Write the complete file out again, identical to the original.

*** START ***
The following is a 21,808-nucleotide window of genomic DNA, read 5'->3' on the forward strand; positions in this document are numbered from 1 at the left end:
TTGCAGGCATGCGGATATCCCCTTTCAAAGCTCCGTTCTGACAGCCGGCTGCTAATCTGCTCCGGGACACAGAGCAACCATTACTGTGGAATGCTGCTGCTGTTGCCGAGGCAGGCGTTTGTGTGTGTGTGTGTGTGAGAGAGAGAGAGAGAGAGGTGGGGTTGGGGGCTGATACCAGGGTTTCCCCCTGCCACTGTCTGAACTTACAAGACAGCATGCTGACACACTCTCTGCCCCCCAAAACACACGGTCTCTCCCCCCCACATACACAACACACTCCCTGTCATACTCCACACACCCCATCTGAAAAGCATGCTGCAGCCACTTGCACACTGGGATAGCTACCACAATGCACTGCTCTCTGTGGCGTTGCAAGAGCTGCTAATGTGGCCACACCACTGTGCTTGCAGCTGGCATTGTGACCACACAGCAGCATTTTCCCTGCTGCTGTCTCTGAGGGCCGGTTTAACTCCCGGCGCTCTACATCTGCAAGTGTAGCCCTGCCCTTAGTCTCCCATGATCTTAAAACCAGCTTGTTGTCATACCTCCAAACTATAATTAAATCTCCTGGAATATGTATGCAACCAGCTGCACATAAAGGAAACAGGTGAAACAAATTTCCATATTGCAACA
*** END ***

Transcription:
The following is a 21,808-nucleotide window of genomic DNA, read 5'->3' on the forward strand; positions in this document are numbered from 1 at the left end:
TTGCAGGCATGCGGATATCCCCTTTCAAAGCTCCGTTCTGACAGCCGGCTGCTAATCTGCTCCGGGACACAGAGCAACCATTACTGTGGAATGCTGCTGCTGTTGCCGAGGCAGGCGTTTGTGTGTGTGTGTGTGTGAGAGAGAGAGAGAGAGAGGTGGGGTTGGGGGCTGATACCAGGGTTTCCCCCTGCCACTGTCTGAACTTACAAGACAGCATGCTGACACACTCTCTGCCCCCCAAAACACACGGTCTCTCCCCCCCACATACACAACACACTCCCTGTCATACTCCACACACCCCATCTGAAAAGCATGCTGCAGCCACTTGCACACTGGGATAGCTACCACAATGCACTGCTCTCTGTGGCGTTGCAAGAGCTGCTAATGTGGCCACACCACTGTGCTTGCAGCTGGCATTGTGACCACACAGCAGCATTTTCCCTGCTGCTGTCTCTGAGGGCCGGTTTAACTCCCGGCGCTCTACATCTGCAAGTGTAGCCCTGCCCTTAGTCTCCCATGATCTTAAAACCAGCTTGTTGTCATACCTCCAAACTATAATTAAATCTCCTGGAATATGTATGCAACCAGCTGCACATAAAGGAAACAGGTGAAACAAATTTCCATATTGCAACA